Most bears are good neighbors until people leave food lying around. Montana Fish, Wildlife & Parks is hoping residents in Missoula County will do their part to be better neighbors to bears.
FWP Region 2 supervisor Randy Arnold told Missoula County commissioners that people need to do more to avoid conflict with bears in residential areas, particularly in the Seeley Lake area. The question is how to get residents to comply.
Missoula has bear buffer zones and sanitation ordinances, and every drainage around Missoula has signs alerting people to the presence of bears. More effort is now being focused in the Bitterroot Valley and outlying communities.
“It’s almost always related to human sanitation, whether it’s trash cans and feed and chickens and livestock and all those things that go into reducing conflict with bears,” Arnold said. “We still have tons of conflict. It’s really easy to point to that and say, ‘Well that’s where we’re going to have problems with grizzly bears when they come too.’”
Missoula still has bear issues, especially in Grant Creek, O’Brien Creek, Deep Creek and the Rattlesnake – but they’re nothing like what’s been happening in the Clearwater River drainage.
FWP has had to deal with bears around Seeley Lake for a long time, but in the past few years the conflict started to increase. FWP worked with the U.S. Forest Service to clean up the state and federal campgrounds to improve food storage policy and equipment. But problems still exist because of other factors.
“We’re seeing some concerns around Seeley Lake with feeding wildlife and a lack of attention to sanitation, a lack of available bear proof dumpsters and still see fairly significant number of conflicts with both black bears and grizzly bears,” Arnold said. “Where you have black bear conflict, we really have an eye toward grizzly bear conflict.”
The Missoula Bear Facebook page has been reporting difficulties with bears around Seeley Lake for weeks, saying multiple black bears are getting into unsecured garbage and pulling down bird feeders. The most recent post on July 17 pleaded with people to secure their garbage after FWP had to kill a black bear that had become highly food conditioned.
A July 7 post said a grizzly bear had gotten into a large, non-functioning bear-resistant dumpster at a privately owned campground in the Seeley area. After FWP worked with the owners to fix the dumpster, the bear returned but left after he couldn’t get any garbage. Another grizzly bear might have been responsible for getting into an outside freezer at a residence on Placid Lake.
Quinn Carver started getting concerned shortly after he took over as the Seeley Lake District Ranger in February 2019. After working on Bear Aware programs in other parts of the state, including the Libby area, Carver saw things were headed in the wrong direction and contacted FWP and the Missoula County Sheriff’s Office to improve bear education and response.
The three agencies are developing a stronger community effort.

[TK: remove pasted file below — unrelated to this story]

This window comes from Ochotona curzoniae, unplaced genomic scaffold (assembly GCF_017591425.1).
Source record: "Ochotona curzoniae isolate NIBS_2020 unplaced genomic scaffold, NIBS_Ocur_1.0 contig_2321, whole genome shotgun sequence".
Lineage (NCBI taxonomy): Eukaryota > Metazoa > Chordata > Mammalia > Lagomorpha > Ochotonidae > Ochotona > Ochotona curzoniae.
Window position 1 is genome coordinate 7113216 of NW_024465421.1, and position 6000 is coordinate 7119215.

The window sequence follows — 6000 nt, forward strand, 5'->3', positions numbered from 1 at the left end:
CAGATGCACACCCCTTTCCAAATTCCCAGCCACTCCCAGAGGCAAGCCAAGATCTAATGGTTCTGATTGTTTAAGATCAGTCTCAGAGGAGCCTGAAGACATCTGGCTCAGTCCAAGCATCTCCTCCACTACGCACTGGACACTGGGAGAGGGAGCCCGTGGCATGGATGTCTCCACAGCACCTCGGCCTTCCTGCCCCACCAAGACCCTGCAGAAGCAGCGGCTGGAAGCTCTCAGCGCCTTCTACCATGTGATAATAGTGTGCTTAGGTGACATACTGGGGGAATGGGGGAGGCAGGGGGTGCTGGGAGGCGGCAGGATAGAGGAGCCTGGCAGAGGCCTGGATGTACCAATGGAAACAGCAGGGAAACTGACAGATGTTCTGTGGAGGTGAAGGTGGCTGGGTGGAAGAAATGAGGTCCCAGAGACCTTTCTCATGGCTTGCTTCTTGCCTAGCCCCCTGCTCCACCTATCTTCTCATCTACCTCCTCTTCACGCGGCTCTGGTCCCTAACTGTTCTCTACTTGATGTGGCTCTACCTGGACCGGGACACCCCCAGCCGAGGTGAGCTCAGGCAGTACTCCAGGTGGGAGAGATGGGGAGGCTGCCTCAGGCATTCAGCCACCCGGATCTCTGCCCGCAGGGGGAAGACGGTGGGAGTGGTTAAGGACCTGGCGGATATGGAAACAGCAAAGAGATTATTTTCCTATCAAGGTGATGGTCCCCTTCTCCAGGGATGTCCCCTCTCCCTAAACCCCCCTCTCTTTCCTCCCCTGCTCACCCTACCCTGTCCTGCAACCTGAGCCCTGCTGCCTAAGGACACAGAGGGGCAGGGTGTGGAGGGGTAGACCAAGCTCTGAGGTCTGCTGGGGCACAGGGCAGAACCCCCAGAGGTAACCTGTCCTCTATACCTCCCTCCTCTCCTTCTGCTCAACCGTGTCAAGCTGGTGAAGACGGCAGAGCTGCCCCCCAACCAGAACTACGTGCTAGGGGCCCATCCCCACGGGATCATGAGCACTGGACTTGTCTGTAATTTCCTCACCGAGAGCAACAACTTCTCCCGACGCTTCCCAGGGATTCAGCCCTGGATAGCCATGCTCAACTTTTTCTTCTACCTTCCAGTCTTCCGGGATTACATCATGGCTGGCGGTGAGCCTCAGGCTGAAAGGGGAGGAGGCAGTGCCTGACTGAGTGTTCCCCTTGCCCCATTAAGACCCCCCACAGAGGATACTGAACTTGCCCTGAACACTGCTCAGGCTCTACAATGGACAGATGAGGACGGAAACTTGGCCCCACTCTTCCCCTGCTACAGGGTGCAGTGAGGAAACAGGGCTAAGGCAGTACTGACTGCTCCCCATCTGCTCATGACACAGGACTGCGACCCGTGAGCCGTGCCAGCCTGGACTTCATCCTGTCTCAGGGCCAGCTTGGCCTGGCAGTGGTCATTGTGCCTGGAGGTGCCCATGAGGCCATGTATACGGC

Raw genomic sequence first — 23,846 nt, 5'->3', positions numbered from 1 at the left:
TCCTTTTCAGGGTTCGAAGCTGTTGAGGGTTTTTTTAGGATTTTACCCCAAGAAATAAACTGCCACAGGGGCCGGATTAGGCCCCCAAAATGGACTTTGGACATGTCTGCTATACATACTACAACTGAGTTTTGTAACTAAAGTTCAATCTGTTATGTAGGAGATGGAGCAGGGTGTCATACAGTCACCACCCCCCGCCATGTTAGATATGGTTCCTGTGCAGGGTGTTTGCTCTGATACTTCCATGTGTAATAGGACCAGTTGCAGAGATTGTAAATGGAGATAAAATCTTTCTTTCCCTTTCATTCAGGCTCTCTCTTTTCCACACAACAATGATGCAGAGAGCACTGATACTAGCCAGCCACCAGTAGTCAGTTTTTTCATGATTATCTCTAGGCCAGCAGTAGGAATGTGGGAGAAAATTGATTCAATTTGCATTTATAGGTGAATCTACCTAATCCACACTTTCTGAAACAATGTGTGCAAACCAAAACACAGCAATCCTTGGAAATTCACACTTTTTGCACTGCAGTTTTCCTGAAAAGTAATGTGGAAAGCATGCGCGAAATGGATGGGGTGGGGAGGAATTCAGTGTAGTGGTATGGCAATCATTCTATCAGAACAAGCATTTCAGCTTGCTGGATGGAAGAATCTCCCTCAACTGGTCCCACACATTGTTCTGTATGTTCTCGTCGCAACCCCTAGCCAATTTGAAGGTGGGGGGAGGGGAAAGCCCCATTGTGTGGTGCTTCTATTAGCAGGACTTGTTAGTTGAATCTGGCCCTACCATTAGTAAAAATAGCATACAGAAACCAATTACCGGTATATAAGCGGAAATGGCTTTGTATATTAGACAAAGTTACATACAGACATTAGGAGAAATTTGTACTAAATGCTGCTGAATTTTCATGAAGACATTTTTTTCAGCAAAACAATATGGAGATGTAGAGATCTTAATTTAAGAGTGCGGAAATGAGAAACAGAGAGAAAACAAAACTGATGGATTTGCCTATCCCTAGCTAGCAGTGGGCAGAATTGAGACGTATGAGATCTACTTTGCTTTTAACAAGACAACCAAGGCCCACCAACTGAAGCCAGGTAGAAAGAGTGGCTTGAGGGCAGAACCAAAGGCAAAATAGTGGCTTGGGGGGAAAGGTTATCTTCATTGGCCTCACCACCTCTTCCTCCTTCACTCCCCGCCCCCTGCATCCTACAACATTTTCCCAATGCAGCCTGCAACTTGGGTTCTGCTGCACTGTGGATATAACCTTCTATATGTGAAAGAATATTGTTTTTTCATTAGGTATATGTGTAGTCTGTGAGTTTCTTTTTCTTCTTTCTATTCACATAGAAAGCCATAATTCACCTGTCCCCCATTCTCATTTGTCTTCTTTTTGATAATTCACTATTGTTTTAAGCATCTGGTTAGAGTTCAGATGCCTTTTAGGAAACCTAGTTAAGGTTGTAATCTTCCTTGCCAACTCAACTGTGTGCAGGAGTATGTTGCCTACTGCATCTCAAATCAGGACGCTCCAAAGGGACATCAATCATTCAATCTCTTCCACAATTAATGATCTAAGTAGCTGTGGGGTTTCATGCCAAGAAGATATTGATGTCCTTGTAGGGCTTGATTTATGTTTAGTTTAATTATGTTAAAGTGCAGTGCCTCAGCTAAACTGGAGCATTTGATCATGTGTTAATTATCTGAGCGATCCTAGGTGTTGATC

“We’re still a long way from knowing exactly what that would look like,” Arnold said. “But just know that, as the governor’s Grizzly Bear Advisory Council begins to get its preliminary recommendations out, conflict reduction in these communities, improving sanitation, is a big piece of it. As is having staff available, because having all the education programs in the world doesn’t seem to replace the benefit of having somebody like Jamie Jonkel.”
Arnold said the best thing would be to have a dedicated conflict specialist in Seeley Lake and maybe FWP, the Forest Service and the county could combine resources to achieve that. In the meantime, Jonkel has worked with Erin Edge of Defenders of Wildlife to apply for a grant from the USFS Resource Advisory Committee for conflict reduction in the Seeley area.
Missoula County Commissioner Dave Strohmaier asked if the county could create some sort of regulation to help with conflict reduction. It might be something similar to the city of Missoula’s ban on feeding wildlife, but Strohmaier didn’t know how much authority the county has.
“But maybe there’s more to be done on the education front before we have the heavy hammer of regulatory requirements,” Strohmaier said.
Arnold thanked Strohmaier for the offer, saying it was too early to tell what was needed. Ultimately, it will probably require a combination of different tools.
“But there are those times when you have particularly thorny issues or spots that are very difficult to deal with,” Arnold said. “Unfortunately, some of those incidents lead to us removing black bears that have become food conditioned or human habituated. So I’m well aware that regulations may end up be one of those pieces.”
When bears aren’t drawn in by garbage or birdseed, they tend to stay out of sight, out of mind. Or at least they just visit briefly and go on their way. Arnold credited the people who know how to be bear aware by cleaning up their fruit trees, keeping the streets clean and putting their garbage out only on the day of pickup instead of leaving it out.
“It’s really remarkable how many bears we have living in the community that don’t cause any problems,” Arnold said. “It’s pretty easy to point to the negative and the problems we do have. But it’s remarkable the number of bears that stay out of trouble.”
Contact reporter Laura Lundquist at firstname.lastname@example.org